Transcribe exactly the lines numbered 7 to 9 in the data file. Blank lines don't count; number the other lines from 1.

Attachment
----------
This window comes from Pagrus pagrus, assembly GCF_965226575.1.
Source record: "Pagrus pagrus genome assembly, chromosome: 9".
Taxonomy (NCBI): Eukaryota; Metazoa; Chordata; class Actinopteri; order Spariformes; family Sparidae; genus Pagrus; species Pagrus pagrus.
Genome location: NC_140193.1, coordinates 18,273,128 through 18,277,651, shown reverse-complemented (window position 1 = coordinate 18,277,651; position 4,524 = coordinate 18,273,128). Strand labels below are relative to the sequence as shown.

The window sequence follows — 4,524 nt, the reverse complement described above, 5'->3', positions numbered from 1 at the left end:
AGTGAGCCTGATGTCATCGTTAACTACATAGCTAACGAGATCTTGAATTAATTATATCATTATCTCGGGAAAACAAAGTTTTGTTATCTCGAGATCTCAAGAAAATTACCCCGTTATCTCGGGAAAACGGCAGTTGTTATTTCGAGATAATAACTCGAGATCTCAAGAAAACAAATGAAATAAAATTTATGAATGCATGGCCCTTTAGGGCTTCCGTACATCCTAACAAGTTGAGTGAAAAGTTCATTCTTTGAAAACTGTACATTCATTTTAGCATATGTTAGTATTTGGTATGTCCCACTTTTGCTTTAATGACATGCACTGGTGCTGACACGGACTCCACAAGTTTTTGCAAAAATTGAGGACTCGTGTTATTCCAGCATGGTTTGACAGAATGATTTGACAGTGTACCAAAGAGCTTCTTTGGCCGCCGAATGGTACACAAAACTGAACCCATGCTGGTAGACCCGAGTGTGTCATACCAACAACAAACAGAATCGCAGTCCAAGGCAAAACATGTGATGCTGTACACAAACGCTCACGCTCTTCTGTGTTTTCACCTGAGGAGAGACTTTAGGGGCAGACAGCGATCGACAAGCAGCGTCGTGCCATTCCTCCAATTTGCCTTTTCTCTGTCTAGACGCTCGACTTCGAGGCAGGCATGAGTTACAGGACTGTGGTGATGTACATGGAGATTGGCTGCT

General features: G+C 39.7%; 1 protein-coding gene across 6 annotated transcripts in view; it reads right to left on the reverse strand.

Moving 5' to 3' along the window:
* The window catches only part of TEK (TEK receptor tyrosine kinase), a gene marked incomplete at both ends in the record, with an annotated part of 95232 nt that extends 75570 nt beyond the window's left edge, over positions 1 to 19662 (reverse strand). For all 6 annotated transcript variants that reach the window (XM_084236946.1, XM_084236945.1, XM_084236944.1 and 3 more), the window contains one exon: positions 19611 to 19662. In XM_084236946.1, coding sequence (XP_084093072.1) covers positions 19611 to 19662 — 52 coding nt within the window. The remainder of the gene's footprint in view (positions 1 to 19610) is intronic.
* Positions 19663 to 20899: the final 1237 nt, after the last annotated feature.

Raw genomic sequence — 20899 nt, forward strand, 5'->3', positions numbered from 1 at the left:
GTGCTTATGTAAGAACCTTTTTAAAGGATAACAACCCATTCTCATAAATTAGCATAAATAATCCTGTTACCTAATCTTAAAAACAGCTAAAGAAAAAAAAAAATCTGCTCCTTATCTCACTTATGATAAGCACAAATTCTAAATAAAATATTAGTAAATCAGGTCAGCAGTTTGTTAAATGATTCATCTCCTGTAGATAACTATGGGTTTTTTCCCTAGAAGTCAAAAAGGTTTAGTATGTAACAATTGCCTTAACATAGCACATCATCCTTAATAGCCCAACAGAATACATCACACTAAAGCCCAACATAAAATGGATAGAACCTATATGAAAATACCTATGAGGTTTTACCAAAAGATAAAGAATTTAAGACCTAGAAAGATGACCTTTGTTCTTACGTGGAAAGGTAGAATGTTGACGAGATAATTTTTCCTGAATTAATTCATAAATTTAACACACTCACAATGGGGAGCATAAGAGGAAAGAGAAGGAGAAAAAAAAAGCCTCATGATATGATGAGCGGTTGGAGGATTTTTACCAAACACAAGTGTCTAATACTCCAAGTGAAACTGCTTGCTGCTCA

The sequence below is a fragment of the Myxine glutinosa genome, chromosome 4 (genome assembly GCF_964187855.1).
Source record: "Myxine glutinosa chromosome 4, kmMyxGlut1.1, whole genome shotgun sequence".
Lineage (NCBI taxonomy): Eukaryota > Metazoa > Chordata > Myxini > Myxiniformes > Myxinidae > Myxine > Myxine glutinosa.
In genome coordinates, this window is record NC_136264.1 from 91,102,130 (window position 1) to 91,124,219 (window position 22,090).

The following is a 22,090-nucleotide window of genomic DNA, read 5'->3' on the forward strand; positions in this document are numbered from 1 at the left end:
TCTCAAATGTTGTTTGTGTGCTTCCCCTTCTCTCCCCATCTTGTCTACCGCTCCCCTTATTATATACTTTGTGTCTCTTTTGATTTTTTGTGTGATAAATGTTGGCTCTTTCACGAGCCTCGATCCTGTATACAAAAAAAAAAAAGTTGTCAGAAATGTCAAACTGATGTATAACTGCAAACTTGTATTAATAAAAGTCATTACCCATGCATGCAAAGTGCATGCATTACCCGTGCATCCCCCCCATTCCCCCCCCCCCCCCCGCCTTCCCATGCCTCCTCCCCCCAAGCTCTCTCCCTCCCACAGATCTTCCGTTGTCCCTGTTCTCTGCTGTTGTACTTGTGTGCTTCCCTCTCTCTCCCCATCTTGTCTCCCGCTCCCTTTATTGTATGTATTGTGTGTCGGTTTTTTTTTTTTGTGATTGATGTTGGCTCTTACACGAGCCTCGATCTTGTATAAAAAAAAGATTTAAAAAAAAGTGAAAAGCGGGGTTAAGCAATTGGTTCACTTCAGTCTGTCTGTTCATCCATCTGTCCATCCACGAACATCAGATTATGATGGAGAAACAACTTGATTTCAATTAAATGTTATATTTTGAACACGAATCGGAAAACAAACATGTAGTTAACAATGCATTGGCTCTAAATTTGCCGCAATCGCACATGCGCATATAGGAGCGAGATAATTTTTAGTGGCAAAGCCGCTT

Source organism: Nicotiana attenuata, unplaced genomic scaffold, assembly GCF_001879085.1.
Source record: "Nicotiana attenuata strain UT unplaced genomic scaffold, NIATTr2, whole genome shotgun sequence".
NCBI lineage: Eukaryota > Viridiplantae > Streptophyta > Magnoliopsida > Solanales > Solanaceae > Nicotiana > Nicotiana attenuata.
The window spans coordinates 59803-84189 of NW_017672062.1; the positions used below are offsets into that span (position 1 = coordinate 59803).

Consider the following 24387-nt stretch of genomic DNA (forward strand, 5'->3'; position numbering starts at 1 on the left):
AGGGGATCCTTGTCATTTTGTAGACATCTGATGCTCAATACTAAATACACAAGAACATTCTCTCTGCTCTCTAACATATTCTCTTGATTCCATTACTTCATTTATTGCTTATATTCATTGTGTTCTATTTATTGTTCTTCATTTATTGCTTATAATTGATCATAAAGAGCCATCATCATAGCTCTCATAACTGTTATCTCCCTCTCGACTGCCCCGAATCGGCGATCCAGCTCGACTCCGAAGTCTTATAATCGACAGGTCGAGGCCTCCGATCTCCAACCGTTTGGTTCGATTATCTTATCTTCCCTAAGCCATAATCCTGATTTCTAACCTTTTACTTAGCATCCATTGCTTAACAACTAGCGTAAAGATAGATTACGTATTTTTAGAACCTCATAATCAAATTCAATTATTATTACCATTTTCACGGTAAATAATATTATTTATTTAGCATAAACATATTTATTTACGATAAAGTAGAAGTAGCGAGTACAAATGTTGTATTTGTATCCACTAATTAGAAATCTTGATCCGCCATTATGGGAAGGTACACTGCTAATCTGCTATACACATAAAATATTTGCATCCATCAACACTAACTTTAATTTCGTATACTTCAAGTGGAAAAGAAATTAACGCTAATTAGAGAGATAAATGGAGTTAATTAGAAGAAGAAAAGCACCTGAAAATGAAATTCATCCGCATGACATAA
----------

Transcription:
General features: G+C 39.7%; 1 protein-coding gene across 6 annotated transcripts in view; it reads right to left on the reverse strand.

Moving 5' to 3' along the window:
* The window catches only part of TEK (TEK receptor tyrosine kinase), a gene marked incomplete at both ends in the record, with an annotated part of 95232 nt that extends 75570 nt beyond the window's left edge, over positions 1 to 19662 (reverse strand). For all 6 annotated transcript variants that reach the window (XM_084236946.1, XM_084236945.1, XM_084236944.1 and 3 more), the window contains one exon: positions 19611 to 19662. In XM_084236946.1, coding sequence (XP_084093072.1) covers positions 19611 to 19662 — 52 coding nt within the window. The remainder of the gene's footprint in view (positions 1 to 19610) is intronic.